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p. 165, Marriage ;' vol. i. p. 245, from Italian; p. 251, Catullus; p. 215, ‘Cupid;' p. 197, ‘Musick's Duel ;' p. 212, Heliodorus ; p. 207, Virgil; p. 218, Charles; pp. 220, 223, 225, on Herrys ; p. 234; on Brooke; p. 250, on Ashton. By the way, be it noted that Jolly, in that remarkable 'Life' of a remarkable man, •Jobn Duncan, Scotch Weaver and Botanist' (1883), sums it up with a quotation from the 'Epitaph on Mr. Ashton': 'Such are some of the elements of the rare happiness, self-helpfulness, and peace achieved by this lowly scientific weaver, with a keen temperament, amidst extraordinary disabilities, and under the most unlikely conditions; and his story will not have been written in vain, if it should help any of us to become what Crashaw celebrates, what every one sighs and seeks to be, however erroneously and blindly, and what John Duncan greatly was

"A man all his own wealth,
His own music, his own health;
A happy soul, that all the way

To heaven hath a summer's day.' (p. 506.) Besides all these, there follow vol. i. p. 209, on Lessius ; p. 217, Bp. Andrewes ; p. 218, Chambers ; p. 230, Epitaph ; p. 232, Stanninough; p. 235, 'Foale Morning ;' p. 237, “Morning ;' p. 240, · Love's Horoscope ;' p. 252, · Wishes'—these last nine being given according to their succession in our edition. The • Wishes' closes the whole, and twelve blank leaves complete the volume. Summarily, there are four blank leaves-one leaf blank after page 1, eleven leaves of Ms., two blank leaves, thirty-eight leaves of us. (verso of last blank), and twelve blank leaves. The edges are gilded. The present muslin binding is probably of the present century. One or two words are slightly cut through, suggesting that the us. was originally written on its paper, and then handed to the binder.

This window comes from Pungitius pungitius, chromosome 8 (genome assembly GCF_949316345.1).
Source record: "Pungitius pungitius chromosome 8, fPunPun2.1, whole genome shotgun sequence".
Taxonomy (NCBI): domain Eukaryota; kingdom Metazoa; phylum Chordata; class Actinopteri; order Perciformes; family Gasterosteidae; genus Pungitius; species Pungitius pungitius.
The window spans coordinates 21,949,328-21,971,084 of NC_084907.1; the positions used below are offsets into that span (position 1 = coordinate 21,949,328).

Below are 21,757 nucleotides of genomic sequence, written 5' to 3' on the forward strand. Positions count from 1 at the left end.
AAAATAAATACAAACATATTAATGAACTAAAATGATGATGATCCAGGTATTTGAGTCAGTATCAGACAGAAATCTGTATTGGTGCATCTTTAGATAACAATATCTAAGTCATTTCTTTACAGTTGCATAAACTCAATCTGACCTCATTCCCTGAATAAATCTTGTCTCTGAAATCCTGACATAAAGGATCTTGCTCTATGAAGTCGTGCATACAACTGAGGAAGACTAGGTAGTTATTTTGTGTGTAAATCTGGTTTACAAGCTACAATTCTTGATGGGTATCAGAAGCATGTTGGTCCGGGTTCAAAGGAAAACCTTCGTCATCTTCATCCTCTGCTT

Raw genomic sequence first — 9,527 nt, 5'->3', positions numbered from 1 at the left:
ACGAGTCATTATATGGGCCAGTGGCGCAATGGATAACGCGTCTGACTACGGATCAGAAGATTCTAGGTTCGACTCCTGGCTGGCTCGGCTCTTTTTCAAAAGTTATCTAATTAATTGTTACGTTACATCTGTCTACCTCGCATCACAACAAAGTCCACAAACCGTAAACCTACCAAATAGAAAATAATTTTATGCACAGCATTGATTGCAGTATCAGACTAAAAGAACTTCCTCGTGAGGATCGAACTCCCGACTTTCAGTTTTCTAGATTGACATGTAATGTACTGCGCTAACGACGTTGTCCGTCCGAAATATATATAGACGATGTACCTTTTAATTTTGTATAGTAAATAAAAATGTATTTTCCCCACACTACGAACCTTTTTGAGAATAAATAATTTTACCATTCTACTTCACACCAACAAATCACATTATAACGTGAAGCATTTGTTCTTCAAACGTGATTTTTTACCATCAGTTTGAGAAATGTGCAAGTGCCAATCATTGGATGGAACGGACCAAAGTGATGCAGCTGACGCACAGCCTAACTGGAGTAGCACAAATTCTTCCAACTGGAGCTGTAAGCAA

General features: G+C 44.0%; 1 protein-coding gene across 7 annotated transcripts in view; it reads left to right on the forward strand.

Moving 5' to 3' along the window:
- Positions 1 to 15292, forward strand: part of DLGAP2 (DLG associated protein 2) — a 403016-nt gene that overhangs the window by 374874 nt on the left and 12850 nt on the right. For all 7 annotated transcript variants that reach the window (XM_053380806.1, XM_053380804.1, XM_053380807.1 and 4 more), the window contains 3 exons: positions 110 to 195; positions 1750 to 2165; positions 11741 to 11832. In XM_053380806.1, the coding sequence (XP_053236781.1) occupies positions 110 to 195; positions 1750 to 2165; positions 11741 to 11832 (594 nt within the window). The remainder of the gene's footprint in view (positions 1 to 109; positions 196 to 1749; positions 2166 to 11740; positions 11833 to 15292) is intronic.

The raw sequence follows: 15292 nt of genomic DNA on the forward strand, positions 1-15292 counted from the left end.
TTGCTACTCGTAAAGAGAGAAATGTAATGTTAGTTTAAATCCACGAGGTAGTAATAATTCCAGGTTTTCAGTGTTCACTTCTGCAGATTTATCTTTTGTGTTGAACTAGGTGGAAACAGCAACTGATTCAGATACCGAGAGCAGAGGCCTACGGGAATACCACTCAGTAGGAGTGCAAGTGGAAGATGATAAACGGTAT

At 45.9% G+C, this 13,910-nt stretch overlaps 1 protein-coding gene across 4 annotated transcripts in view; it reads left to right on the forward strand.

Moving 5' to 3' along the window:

The whole of these hitherto unknown and unprinted porms, by Richard Crashaw, will be found in the present Supplement. I print in integrity of accuracy, only punctuating slightly.

With reference to the Divine Epigrams and poems tran. scribed into this ms. volume, they are substantially in agreement with the printed texts and the Sancroft mss., and our own. Capitals and varying punctuation, and no punctuation, it does not seem needful to reckon. But not infrequently I bave been arrested by a various reading. Having collated and re-collated the whole, the results must now be presented, adding as they